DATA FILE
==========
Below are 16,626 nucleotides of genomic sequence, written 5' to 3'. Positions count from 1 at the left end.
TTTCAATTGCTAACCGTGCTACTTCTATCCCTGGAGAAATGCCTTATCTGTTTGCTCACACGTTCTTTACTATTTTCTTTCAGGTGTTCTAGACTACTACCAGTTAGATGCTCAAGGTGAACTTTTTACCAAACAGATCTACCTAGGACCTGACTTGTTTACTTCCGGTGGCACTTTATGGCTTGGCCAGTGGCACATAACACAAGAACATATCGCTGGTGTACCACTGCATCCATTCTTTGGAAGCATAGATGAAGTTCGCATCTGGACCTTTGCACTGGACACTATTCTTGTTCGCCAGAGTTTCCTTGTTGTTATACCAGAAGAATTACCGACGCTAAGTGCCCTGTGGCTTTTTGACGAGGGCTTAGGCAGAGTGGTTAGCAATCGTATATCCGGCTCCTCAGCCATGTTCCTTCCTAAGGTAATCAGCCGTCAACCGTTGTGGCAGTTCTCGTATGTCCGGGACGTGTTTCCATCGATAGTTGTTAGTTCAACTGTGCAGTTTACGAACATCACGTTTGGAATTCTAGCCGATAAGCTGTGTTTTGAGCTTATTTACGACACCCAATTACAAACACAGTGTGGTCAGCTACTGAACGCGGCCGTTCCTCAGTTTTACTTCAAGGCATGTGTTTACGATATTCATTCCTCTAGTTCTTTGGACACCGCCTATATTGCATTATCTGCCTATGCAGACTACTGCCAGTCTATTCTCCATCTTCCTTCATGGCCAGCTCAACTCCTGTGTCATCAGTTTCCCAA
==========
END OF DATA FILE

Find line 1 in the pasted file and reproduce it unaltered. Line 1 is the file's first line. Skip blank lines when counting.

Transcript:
Below are 16,626 nucleotides of genomic sequence, written 5' to 3'. Positions count from 1 at the left end.